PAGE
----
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Ocean Science An interactive open-access journal of the European Geosciences Union
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https://doi.org/10.5194/os-2020-39
© Author(s) 2020. This work is distributed under
the Creative Commons Attribution 4.0 License.
https://doi.org/10.5194/os-2020-39
© Author(s) 2020. This work is distributed under
the Creative Commons Attribution 4.0 License.

  20 May 2020

20 May 2020

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This preprint is currently under review for the journal OS.

Spiciness theory revisited, with new views on neutral density, orthogonality and passiveness

Rémi Tailleux Rémi Tailleux
  • Dept. of Meteorology, University of Reading, Earley Gate, PO Box 243, RG6 6BB Reading, United Kingdom

Abstract. This paper clarifies the theoretical basis for constructing spiciness variables optimal for characterising ocean water masses. Three essential ingredients are identified: 1) a material density variable γ that is as neutral as feasible; 2) a material state function ξ independent of γ, but otherwise arbitrary; 3) an empirically determined function ξr(γ) of γ quantifying the isopycnal mean behaviour of ξ. The key results are: It is the anomaly ξ′ = ξ − ξr(γ), rather than ξ, that is the variable optimally suited for characterising ocean water masses; Ingredient 1) is required, because contrary to what is usually assumed, it is not the property of ξ that determine its dynamical inertness, but the degree of neutrality of γ; Oceanic sections of ξ′ are rather insensitive to the particular choice of ξ; Contrary to what has been usually assumed, it is orthogonality in physical space rather than in thermohaline space that is the relevant property for optimally characterising ocean water masses.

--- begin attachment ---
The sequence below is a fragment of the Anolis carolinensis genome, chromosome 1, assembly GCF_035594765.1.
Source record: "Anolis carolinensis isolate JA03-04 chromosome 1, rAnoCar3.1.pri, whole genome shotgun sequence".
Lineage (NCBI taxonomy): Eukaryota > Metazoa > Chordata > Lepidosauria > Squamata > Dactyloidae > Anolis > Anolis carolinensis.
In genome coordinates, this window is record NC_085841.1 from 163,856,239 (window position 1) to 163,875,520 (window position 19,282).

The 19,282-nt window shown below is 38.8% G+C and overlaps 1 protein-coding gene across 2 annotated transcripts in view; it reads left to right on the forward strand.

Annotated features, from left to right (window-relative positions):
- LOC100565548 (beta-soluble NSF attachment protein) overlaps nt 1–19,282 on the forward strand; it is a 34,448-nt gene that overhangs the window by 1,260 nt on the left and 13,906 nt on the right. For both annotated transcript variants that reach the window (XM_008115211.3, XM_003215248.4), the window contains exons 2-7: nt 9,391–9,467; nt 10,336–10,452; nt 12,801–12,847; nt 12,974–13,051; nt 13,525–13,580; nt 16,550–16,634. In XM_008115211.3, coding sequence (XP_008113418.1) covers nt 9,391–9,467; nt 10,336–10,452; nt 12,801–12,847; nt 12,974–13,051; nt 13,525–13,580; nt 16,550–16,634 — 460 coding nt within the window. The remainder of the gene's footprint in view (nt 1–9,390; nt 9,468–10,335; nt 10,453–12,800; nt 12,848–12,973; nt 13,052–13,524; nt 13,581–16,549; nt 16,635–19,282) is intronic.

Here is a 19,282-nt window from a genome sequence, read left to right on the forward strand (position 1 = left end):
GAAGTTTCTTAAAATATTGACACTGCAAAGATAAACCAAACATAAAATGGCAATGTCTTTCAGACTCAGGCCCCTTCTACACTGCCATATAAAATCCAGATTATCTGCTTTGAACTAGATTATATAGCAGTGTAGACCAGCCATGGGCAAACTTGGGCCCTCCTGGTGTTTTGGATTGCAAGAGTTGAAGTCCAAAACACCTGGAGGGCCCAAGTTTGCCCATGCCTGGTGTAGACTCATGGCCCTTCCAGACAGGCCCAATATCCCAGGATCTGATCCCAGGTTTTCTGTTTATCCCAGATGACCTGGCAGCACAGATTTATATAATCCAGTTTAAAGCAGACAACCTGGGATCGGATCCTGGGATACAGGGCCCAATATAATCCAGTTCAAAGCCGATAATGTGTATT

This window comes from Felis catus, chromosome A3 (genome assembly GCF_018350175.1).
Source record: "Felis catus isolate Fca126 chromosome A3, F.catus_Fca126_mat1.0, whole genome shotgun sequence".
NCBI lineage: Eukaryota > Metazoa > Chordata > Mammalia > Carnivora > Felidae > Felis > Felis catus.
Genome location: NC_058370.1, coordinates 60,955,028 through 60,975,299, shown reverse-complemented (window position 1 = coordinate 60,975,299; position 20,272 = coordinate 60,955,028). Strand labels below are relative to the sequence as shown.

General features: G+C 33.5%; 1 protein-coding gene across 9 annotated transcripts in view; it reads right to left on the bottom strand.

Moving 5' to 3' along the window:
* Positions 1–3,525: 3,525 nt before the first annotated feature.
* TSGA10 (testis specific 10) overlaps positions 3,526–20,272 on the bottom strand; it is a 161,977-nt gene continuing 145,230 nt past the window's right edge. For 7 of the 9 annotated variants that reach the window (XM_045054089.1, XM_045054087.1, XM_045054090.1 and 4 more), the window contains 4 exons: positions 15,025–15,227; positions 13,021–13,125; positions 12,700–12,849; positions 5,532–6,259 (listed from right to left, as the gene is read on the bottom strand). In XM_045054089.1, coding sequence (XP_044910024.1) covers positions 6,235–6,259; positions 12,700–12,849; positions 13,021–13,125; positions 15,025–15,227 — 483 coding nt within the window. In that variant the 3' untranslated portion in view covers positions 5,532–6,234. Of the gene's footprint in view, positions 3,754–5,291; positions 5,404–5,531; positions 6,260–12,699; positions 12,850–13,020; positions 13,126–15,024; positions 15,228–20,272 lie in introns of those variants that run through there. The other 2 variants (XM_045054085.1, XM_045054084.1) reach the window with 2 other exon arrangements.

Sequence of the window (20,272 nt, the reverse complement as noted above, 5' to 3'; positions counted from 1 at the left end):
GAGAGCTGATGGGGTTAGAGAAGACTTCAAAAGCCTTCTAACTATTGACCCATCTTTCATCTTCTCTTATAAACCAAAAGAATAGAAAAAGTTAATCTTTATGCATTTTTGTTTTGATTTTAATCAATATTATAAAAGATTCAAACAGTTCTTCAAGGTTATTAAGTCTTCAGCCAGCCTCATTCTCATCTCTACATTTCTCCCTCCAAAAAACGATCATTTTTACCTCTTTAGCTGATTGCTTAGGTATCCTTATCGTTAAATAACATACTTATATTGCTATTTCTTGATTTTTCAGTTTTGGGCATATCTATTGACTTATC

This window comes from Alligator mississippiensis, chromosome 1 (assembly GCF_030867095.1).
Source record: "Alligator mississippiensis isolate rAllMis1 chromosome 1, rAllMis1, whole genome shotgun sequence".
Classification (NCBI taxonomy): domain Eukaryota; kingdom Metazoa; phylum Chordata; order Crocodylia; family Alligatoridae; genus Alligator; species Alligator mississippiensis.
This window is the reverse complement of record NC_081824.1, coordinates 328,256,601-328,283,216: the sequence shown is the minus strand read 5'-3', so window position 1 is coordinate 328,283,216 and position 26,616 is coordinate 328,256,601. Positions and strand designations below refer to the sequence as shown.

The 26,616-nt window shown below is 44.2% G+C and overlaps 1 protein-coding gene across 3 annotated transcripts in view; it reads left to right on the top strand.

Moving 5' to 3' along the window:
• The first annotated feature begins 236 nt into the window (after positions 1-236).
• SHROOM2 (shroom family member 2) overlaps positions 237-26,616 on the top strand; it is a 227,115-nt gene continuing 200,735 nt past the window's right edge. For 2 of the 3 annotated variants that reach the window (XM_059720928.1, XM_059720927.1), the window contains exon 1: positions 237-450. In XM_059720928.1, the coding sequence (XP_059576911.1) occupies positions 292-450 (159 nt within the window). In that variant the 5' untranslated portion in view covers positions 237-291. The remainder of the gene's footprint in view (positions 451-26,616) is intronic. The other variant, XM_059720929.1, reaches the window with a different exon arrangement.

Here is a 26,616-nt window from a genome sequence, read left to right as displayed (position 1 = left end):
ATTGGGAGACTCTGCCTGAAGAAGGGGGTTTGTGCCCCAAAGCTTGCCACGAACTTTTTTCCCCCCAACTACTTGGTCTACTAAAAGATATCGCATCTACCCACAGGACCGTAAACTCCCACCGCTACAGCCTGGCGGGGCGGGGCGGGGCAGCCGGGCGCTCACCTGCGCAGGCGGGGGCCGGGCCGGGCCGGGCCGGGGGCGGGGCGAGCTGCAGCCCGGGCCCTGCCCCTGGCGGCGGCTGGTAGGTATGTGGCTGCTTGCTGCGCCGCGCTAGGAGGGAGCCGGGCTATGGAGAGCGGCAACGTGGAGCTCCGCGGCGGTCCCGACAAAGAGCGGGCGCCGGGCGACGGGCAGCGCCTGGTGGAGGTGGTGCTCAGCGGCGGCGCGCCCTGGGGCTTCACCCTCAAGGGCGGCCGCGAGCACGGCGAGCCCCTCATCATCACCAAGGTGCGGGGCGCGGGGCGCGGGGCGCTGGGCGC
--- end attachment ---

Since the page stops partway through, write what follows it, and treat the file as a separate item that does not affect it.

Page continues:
The results are important because: They unify the various ways in which spiciness has been defined and used in the literature; They provide for the first time a rigorous first-principles physical justification for the concept of neutral density.

Rémi Tailleux

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Latest update: 29 Nov 2020
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Short summary
Because the density of seawater depends on both temperature (T) and salinity (S), it is possible for seawater samples of the same density to have possibly widely different T/S characteristics, ranging from hot and salt (spicy) to fresh and cold (minty). For several decades, oceanographers have been debating about how best to construct a variable for quantifying the spiciness of seawater. This work discusses the relative merits/drawbacks of existing approaches and proposes a new way forward.
Because the density of seawater depends on both temperature (T) and salinity (S), it is possible...
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